Let’s test this to make sure everything is working alright:

That should spit out Identity(5), Identity(15), Identity(12) to the console. Woohoo, it works! Although I wish I didn’t have that pesky type declaration on id2. Try removing it. You’ll get a type annotation needed error from the compiler, unfortunately. I like type elision when I can get it.

Does It Work?

Let’s try to define a Monad that’s a bit more complicated than Identity. We’ll still stay pretty simple for this example. Although tuples are already supported by Rust, let’s make a dedicated Pair type.

And we will of course have to implement some traits, starting with Pointed:

Simple enough, that definition allows us to easily create Pairs and convert them back into native tuples. Unit controls what we get to play with in our map function — in this case the tuple type (A, B).

We can one-line our Functor and Monad implementations, as with Identity:

And now we can play some more. Let’s test out each of Pair’s Monad Interface functions:

When this program runs, it should spit out Pair(1, 2), Pair(2, 5), and Pair(5, 2). Our constructor gives us back just what we’ve lifted into the monadic context. Our map gives us a transformed Pair. And finally, our chain constructs a flipped version of our Pair. Look out, it’s Functional Rust in action!

Heres a link to the Playground.


I hope you’ve enjoyed another expedition into the wilderness that is Functional Rust. In the Rust world, where everything is statically typed and memory safe, the compiler makes a lot of demands from us as the developers at compile time. As a guy coming from JS, this makes it difficult for me to write what I feel is truly flexible and generic code at times. But the fact that any of this is possible in a systems language is very impressive. High level abstractions like these are generally reserved for productivity languages. Rust is a diamond in the rough in that it offers us free abstraction via Traits and generic parameters while preserving the surgical accuracy and performance expected from a systems language. If you’re not interested now, check on Rust again in a couple years. Rust will be everywhere.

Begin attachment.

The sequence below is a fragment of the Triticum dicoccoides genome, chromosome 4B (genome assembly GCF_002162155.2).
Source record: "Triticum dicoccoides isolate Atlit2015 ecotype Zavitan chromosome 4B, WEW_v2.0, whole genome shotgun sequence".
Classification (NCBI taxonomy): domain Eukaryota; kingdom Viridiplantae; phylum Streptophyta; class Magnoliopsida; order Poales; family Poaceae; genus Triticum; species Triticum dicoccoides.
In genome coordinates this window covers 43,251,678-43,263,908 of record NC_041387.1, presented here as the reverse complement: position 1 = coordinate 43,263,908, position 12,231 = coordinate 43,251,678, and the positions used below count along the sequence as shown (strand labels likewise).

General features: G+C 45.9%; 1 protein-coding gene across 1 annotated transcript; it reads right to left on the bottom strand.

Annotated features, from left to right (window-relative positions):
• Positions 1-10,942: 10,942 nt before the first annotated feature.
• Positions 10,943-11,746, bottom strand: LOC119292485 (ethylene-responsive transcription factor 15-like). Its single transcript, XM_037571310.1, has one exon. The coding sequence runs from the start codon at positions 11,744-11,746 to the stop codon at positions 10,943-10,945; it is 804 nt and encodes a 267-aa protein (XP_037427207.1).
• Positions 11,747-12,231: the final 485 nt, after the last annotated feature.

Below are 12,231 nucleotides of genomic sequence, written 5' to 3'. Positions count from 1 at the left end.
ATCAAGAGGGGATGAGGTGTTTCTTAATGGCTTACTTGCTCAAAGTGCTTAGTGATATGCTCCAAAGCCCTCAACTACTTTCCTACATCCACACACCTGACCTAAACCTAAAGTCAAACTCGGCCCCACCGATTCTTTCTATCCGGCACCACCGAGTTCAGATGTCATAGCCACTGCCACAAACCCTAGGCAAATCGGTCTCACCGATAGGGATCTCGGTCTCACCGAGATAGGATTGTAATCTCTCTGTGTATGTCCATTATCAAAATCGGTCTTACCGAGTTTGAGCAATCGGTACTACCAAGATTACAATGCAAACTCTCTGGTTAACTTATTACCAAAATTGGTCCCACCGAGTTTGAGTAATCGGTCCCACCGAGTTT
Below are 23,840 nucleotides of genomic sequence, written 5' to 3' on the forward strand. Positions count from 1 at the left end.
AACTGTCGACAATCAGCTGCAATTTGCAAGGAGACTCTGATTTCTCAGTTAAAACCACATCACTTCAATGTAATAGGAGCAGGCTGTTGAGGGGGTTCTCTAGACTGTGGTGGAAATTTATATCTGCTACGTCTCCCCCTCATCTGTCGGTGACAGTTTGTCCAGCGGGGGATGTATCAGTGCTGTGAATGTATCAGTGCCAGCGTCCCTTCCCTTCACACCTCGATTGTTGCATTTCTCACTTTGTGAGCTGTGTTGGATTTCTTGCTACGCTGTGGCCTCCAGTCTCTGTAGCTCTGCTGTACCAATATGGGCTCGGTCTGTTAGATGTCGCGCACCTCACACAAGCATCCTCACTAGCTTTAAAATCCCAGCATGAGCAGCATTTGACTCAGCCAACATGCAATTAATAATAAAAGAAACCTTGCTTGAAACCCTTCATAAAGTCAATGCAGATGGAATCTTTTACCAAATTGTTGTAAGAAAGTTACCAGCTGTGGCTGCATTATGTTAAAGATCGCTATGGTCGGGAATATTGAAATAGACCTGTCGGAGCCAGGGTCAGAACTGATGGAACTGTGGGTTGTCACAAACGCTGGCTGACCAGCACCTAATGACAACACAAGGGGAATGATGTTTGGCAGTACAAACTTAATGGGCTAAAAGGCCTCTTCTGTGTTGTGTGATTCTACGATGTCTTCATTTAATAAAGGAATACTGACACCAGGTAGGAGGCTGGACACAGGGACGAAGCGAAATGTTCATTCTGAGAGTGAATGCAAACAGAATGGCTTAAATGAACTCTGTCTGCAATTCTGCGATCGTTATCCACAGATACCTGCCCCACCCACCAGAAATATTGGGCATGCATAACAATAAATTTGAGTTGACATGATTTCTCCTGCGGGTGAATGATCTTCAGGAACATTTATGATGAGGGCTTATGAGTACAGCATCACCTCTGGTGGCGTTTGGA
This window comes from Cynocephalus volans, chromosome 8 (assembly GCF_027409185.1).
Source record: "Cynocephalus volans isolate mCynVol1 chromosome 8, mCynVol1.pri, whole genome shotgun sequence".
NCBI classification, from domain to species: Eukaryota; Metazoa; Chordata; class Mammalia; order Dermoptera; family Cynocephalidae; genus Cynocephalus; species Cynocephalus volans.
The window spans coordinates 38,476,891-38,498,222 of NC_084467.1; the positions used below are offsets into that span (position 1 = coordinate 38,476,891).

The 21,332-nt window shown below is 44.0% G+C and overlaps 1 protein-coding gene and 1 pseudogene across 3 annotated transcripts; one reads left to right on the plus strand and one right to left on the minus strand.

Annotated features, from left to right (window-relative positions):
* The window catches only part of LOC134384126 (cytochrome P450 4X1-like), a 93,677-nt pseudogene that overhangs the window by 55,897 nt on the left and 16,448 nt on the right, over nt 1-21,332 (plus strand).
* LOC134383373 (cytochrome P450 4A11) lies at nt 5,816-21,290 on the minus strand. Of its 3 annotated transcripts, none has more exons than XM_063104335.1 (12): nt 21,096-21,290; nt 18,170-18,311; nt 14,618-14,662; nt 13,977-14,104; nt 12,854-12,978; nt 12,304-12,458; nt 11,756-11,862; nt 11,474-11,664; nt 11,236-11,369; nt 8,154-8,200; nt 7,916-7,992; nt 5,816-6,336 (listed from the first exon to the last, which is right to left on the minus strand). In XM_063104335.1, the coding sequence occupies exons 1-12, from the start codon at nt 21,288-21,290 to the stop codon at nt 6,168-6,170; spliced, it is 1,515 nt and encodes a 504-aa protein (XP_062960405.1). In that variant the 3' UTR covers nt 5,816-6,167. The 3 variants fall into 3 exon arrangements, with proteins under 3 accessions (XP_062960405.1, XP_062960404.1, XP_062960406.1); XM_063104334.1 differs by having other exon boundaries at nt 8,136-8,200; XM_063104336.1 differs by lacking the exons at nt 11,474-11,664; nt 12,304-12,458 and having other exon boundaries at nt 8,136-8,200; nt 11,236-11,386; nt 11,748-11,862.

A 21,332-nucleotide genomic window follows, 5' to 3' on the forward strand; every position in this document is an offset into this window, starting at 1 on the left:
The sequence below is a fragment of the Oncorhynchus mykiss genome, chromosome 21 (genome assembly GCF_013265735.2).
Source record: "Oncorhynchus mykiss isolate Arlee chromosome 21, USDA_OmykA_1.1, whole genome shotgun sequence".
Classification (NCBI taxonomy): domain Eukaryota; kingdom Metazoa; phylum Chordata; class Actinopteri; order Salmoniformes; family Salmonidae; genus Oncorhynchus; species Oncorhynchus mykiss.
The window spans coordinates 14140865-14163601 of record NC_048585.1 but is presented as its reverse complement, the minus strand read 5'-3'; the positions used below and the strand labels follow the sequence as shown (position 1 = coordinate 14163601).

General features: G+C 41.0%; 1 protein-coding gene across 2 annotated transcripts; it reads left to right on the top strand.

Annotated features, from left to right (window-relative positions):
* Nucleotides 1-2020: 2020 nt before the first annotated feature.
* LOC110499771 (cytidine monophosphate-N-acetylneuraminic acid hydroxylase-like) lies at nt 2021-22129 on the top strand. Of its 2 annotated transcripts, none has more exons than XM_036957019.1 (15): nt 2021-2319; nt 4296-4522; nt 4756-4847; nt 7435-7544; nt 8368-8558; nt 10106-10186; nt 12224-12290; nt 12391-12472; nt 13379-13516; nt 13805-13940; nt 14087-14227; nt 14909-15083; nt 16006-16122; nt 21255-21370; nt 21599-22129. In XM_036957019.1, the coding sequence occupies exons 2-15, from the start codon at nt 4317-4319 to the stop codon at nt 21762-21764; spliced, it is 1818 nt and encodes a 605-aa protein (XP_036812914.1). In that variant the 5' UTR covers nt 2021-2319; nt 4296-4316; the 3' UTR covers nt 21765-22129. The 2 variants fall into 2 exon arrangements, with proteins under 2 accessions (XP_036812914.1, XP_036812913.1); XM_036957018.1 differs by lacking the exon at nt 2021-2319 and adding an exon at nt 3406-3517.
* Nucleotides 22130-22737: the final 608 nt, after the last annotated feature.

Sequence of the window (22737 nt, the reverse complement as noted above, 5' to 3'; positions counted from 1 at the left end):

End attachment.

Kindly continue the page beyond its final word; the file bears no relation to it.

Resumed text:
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Written by


Programming maniac, #JavaScript zealot. I'm crazy about #FunctionalProgramming and I love Rust.

The Startup

Get smarter at building your thing. Follow to join The Startup’s +8 million monthly readers & +792K followers.


Written by


Programming maniac, #JavaScript zealot. I'm crazy about #FunctionalProgramming and I love Rust.

The Startup

Get smarter at building your thing. Follow to join The Startup’s +8 million monthly readers & +792K followers.